You can actually set up duplicacy in the root folder of your shares,
/mnt/user/*. This way,
duplicacy stores all the configuration and other details in
Stop Duplicacy asking for keys
The next step to automation is to get Duplicacy to stop asking for your application ID and password all the time. Otherwise, you will need to manage them yourself every time you back up, which will not work in an automated environment.
Caution: If you go through with these commands, then your application keys and encryption password will be stored as plain-text inside your
.duplicacy folder. Anyone with access to this folder will be able to see your keys. Only issue the following commands if you are certain that only you will have access to the server, at all times.
Run the following commands:
You may want to customize the filters file in
.duplicacy/ before running the backup. Personally, I have mine set to exclude Docker volume folders, VM folders, and the Docker image (since they can always be recreated with no loss).
For the full documentation, refer to the official documentation since I don’t know regular expressions yet.
Here is my UnRAID
filters file if you are interested:
You’re almost there! We need to automate backups with User Scripts, since we all know you won’t manually remote every day to issue the command.
Download User Scripts (plenty of guides online) on your UnRAID server. You can use Community Applications for it. Once you’re there, create a script with the following:
Let’s go over this line by line. On the first couple of lines, from the line that starts with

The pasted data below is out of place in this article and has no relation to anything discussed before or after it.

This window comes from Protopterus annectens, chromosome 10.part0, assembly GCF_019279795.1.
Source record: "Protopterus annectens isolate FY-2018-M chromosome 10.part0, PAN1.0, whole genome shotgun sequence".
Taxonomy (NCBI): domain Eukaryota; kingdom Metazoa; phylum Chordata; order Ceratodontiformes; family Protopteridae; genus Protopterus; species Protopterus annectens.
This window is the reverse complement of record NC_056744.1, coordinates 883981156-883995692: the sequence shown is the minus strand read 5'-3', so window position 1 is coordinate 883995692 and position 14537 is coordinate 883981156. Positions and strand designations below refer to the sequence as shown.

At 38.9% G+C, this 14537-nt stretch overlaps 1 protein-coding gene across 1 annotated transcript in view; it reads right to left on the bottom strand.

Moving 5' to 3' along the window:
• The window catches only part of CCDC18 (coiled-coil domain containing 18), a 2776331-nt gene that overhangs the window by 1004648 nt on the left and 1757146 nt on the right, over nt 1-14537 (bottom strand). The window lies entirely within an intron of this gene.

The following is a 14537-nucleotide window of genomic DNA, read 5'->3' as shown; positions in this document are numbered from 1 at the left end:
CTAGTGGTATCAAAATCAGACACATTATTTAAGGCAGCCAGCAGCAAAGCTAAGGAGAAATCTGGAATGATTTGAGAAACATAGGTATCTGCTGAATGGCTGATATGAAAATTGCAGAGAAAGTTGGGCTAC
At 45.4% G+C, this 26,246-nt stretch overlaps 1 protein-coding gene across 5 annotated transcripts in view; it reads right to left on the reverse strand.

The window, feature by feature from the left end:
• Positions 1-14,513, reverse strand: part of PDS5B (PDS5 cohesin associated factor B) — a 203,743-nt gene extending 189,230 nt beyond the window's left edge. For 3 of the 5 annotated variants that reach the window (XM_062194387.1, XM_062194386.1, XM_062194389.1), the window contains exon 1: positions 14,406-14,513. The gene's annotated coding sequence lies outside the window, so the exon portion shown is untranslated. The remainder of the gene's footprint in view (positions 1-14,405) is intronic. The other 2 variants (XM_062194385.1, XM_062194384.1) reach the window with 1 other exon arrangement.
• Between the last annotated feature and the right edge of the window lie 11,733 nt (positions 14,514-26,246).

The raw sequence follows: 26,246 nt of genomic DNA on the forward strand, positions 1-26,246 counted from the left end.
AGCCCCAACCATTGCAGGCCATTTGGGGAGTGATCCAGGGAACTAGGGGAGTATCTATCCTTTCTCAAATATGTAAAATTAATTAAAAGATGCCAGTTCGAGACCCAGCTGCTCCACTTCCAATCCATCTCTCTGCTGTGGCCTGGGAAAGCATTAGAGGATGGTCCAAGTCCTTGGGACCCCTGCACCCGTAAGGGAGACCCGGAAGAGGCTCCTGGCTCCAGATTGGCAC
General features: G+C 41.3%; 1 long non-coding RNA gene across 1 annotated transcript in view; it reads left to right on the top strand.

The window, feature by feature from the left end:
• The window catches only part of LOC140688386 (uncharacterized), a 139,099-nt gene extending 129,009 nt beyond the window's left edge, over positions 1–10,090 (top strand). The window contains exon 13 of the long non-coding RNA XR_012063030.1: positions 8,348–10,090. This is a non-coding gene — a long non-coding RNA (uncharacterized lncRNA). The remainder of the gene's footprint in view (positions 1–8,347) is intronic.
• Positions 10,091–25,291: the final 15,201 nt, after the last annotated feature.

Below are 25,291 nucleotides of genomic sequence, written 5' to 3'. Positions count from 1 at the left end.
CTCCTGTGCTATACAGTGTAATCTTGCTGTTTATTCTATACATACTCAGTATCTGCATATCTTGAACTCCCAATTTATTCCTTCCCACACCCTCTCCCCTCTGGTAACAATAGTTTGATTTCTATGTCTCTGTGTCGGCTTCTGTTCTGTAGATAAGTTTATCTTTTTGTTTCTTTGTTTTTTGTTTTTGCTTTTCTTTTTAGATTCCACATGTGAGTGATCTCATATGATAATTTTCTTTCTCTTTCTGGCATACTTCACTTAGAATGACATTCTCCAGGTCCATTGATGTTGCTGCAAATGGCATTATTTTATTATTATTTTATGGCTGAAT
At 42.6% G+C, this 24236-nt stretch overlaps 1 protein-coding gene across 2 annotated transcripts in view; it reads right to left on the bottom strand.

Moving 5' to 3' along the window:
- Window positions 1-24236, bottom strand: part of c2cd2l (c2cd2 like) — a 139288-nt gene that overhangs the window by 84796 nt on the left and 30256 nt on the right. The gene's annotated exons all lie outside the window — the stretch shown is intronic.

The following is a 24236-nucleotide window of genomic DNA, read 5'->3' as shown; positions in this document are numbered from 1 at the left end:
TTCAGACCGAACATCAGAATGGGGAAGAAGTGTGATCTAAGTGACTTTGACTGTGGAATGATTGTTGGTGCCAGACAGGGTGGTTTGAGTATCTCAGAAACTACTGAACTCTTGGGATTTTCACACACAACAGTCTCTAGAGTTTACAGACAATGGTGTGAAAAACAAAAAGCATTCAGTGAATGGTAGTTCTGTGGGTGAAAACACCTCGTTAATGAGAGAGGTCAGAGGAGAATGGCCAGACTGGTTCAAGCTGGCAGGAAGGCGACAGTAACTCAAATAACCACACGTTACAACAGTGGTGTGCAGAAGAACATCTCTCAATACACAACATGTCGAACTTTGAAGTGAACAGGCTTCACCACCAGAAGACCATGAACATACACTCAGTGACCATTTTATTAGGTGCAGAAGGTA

echo $$, we set up a lockfile. In case User Scripts mess up and run the script twice (again, two instances of Duplicacy running can seriously corrupt the backup), the
lockfile prevents the script from running.
Then the two lines after that start the backup, with 2 threads. Adjust to match your CPU.
-stats just shows you what it’s backing up at a given moment.
Save it with an appropriate name and description, set a schedule, and let it rip in the background! The backup is now completely automated!
Deleting old backups
By the way, Duplicacy will not automatically delete old backups. To do that, you must
prune your backup set.
Make another script in User Scripts:
Hmm, seems very similar to the first script, except we run
duplicacy prune here. This deletes any previous data backups older than 120 days. Adjust the date if necessary.
How do I restore?
I’m not sure because my server hasn’t crashed yet. (knock on wood)
If it ever does I will update this section. But it should just be a matter of running something like
duplicacy restore in the root directory after restoring your configuration files.
- Delete the executable over at
- Edit the go file over at
/boot/config/go. Remove the two lines that we added above.
- Delete configuration files if required. Go to your source directory (for me it’s
/mnt/user) and then type
rm -rf .duplicacy. (NOTE THAT THIS IS DESTRUCTIVE!)
- Remove the User Scripts.
Once that’s done, reboot your UnRAID server and you should be on your way!